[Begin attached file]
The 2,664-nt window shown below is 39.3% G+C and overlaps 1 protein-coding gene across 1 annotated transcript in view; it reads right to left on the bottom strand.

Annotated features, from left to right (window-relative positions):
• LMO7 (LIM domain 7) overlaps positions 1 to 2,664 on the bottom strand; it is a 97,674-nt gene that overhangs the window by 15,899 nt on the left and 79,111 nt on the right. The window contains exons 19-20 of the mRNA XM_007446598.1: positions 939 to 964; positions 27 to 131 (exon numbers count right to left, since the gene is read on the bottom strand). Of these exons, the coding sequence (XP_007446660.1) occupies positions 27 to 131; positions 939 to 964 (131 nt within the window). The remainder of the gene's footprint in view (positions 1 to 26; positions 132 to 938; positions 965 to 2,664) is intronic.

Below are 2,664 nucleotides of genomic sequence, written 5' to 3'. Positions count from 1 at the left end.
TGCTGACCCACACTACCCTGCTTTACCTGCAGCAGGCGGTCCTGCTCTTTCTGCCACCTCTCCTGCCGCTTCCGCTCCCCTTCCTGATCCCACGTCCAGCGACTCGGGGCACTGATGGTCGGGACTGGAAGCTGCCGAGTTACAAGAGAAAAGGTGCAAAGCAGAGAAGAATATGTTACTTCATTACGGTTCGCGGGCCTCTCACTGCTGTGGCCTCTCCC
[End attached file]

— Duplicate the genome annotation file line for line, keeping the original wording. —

The 2,664-nt window shown below is 39.3% G+C and overlaps 1 protein-coding gene across 1 annotated transcript in view; it reads right to left on the bottom strand.

Annotated features, from left to right (window-relative positions):
• LMO7 (LIM domain 7) overlaps positions 1 to 2,664 on the bottom strand; it is a 97,674-nt gene that overhangs the window by 15,899 nt on the left and 79,111 nt on the right. The window contains exons 19-20 of the mRNA XM_007446598.1: positions 939 to 964; positions 27 to 131 (exon numbers count right to left, since the gene is read on the bottom strand). Of these exons, the coding sequence (XP_007446660.1) occupies positions 27 to 131; positions 939 to 964 (131 nt within the window). The remainder of the gene's footprint in view (positions 1 to 26; positions 132 to 938; positions 965 to 2,664) is intronic.

Below are 2,664 nucleotides of genomic sequence, written 5' to 3'. Positions count from 1 at the left end.
TGCTGACCCACACTACCCTGCTTTACCTGCAGCAGGCGGTCCTGCTCTTTCTGCCACCTCTCCTGCCGCTTCCGCTCCCCTTCCTGATCCCACGTCCAGCGACTCGGGGCACTGATGGTCGGGACTGGAAGCTGCCGAGTTACAAGAGAAAAGGTGCAAAGCAGAGAAGAATATGTTACTTCATTACGGTTCGCGGGCCTCTCACTGCTGTGGCCTCTCCC